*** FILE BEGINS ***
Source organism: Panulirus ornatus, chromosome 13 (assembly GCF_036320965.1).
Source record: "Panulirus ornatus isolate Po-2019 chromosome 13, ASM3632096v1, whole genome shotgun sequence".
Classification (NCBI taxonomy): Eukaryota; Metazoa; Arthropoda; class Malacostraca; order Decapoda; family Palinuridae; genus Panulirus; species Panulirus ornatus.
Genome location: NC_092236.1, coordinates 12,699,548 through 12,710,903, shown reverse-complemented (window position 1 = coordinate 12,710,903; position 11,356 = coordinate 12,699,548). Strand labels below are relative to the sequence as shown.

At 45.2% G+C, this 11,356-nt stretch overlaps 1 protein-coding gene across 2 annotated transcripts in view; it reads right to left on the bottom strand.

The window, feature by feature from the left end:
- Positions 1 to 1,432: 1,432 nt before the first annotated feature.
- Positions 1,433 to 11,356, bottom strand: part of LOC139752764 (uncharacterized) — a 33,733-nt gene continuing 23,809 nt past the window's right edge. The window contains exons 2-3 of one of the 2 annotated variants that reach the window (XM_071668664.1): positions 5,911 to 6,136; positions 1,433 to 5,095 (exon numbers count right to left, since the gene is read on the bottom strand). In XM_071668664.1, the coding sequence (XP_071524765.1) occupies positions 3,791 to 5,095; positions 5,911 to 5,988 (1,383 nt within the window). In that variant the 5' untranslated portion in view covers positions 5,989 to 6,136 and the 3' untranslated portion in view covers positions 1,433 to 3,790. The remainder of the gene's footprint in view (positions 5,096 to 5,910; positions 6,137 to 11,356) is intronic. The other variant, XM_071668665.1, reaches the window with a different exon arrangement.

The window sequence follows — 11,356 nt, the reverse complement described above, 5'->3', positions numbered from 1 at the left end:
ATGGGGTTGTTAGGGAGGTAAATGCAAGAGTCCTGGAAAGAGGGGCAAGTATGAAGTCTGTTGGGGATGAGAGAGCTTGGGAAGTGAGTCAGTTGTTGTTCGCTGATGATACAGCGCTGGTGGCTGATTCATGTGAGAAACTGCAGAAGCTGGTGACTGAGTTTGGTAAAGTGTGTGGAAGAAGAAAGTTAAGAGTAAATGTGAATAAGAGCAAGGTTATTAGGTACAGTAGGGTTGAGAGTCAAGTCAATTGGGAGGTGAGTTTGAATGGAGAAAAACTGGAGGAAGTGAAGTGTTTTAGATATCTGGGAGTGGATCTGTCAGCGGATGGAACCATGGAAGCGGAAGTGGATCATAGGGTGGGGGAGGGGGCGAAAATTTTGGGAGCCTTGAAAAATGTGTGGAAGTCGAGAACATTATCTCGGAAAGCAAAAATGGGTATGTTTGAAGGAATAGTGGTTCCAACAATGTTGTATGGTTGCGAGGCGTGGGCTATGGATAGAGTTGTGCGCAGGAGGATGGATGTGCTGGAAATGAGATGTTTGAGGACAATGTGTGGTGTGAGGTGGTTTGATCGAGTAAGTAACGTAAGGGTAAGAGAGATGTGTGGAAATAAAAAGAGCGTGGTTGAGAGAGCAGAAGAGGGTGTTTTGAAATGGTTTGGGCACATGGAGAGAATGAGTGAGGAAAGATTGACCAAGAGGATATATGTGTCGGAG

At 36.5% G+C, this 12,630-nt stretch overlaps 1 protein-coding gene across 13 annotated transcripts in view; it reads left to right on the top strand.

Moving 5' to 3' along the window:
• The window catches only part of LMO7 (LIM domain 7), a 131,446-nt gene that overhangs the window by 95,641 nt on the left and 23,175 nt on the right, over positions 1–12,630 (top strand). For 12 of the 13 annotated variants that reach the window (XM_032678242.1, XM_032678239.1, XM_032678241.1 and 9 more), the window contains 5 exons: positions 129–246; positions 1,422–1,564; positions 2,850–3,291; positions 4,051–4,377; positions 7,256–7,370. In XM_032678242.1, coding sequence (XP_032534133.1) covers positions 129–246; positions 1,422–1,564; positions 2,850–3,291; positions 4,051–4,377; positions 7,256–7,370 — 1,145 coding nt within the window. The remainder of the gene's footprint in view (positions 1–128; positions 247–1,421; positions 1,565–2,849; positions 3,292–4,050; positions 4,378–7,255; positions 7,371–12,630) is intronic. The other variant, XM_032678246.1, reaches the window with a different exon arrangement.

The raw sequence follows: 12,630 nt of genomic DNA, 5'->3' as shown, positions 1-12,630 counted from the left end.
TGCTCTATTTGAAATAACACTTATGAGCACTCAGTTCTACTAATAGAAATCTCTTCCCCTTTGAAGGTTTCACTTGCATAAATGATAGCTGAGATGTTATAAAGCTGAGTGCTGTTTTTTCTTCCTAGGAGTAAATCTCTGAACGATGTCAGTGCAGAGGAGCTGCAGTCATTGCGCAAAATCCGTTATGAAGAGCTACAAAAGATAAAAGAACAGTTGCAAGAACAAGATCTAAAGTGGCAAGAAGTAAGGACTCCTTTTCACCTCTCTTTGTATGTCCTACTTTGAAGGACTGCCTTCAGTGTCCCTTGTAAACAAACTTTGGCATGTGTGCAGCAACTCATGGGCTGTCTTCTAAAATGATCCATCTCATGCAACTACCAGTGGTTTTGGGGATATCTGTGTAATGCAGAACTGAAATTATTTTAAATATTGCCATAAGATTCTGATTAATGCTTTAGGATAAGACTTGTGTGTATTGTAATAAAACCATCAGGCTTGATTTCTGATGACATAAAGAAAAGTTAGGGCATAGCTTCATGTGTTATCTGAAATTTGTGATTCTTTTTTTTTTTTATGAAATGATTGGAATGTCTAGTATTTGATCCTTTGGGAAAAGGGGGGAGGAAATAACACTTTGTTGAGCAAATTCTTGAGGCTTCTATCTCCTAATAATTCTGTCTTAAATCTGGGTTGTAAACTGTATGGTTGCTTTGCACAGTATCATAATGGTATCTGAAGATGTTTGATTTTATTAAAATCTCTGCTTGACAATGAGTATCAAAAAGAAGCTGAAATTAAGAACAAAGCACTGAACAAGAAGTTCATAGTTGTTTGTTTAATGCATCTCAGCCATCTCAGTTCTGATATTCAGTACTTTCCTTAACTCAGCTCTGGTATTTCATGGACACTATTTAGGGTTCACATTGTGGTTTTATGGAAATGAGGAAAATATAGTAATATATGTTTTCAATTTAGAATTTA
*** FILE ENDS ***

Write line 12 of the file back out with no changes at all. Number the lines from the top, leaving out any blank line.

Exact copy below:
Moving 5' to 3' along the window: